This article is adapted from one that first appeared in Middle East Economic Survey.
There’s a certain symbolism in the role South Korea has taken on in helping the United Arab Emirates launch its nuclear power industry. South Korea – a relative newcomer to nuclear power compared to bigger rivals like the United States, Japan, or France – grew its own industry from the ground up in order to cut energy costs, create new jobs at home, and boost domestic growth.
Norway developed local companies in fields that supported the oil and gas industry
Today, a Korean consortium led by stateowned electric utility Korea Electric Power Company (KEPCO), is working with the UAE and its Emirates Nuclear Energy Corporation (ENEC) to do the same thing. The joint Korean and ENEC team is building four facilities in western Abu Dhabi with the help of local labor and companies, part of the Emirates' own efforts to increase its industrial base and employment and generate more electricity to power the nation’s economic growth moving forward. The first reactor in Barakah is scheduled to be completed in 2017; the other three are slated for 2020.
The need has never been greater for Gulf region nations like the UAE to decrease their dependence on oil and gas production and broaden the industrial base of their economies. With the decline in crude oil prices over the past two years, some of the richest Gulf nations are experiencing budget deficits and unemployment for the first time in decades. In fact, almost all major oil producing nations – from Venezuela, to Indonesia – are under pressure from their constituents to expand their manufacturing sectors, create more good-paying jobs, and increase local content across their oil and gas value chain.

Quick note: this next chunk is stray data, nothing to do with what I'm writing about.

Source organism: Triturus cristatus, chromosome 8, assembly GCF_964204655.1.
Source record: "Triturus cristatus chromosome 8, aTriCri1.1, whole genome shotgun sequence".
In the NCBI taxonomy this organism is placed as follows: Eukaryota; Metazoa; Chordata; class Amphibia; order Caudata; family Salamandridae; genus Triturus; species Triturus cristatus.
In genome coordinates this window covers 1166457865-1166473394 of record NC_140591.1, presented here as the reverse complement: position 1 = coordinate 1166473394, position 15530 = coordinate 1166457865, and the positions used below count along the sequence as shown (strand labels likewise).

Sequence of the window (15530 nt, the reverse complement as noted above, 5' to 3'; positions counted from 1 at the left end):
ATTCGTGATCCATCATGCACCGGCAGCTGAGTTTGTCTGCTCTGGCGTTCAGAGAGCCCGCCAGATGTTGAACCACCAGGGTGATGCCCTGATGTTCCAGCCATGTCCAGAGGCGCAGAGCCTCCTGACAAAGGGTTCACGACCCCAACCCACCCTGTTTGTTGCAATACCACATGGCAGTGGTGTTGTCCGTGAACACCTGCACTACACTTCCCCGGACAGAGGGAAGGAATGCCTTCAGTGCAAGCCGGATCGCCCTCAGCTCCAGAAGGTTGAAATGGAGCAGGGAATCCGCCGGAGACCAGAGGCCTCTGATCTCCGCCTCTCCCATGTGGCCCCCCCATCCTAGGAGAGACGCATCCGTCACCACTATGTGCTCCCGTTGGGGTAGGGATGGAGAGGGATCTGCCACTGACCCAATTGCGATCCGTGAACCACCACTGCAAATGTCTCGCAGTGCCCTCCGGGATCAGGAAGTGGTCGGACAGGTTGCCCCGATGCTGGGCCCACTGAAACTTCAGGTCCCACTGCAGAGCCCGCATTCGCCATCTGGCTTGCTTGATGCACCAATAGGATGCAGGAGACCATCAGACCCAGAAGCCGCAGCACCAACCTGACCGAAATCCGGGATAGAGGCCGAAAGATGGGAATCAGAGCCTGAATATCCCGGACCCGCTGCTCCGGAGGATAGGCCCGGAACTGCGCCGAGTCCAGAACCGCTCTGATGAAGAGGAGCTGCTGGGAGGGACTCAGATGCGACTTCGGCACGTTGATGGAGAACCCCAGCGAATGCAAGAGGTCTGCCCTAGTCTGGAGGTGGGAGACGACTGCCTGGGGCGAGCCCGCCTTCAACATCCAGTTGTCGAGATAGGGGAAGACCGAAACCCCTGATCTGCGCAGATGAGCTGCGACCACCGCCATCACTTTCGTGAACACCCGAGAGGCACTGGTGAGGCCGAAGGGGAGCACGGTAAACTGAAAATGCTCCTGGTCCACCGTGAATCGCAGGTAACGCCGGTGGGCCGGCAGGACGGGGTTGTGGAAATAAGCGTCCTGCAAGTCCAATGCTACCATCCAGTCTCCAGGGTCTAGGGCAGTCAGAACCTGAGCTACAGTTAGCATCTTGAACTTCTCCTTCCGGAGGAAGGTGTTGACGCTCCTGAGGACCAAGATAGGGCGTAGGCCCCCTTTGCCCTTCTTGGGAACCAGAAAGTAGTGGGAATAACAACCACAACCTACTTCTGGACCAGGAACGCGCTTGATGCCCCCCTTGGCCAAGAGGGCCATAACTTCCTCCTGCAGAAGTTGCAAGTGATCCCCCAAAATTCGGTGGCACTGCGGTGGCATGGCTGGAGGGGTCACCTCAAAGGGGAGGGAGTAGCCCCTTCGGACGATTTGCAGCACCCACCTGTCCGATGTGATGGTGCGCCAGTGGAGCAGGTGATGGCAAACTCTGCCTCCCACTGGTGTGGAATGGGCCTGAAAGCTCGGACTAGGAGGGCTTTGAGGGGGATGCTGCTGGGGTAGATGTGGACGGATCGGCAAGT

TRYING FOR A BIGGER ECONOMIC PAYBACK FROM ENERGY
Nations globally are pushing producers for more local content and jobs
Source: Oliver Wyman analysis, Saudi Vision 2030, ANP, PROMINP, Eskom, IPIECA, Global Local Content Council, World Nuclear Association, and published reports
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Bruno Sousa is a Dubai-based principal, Volker Weber is a Dubai-based partner, and Saji Sam is a Dubai-based partner in Oliver Wyman's Energy practice.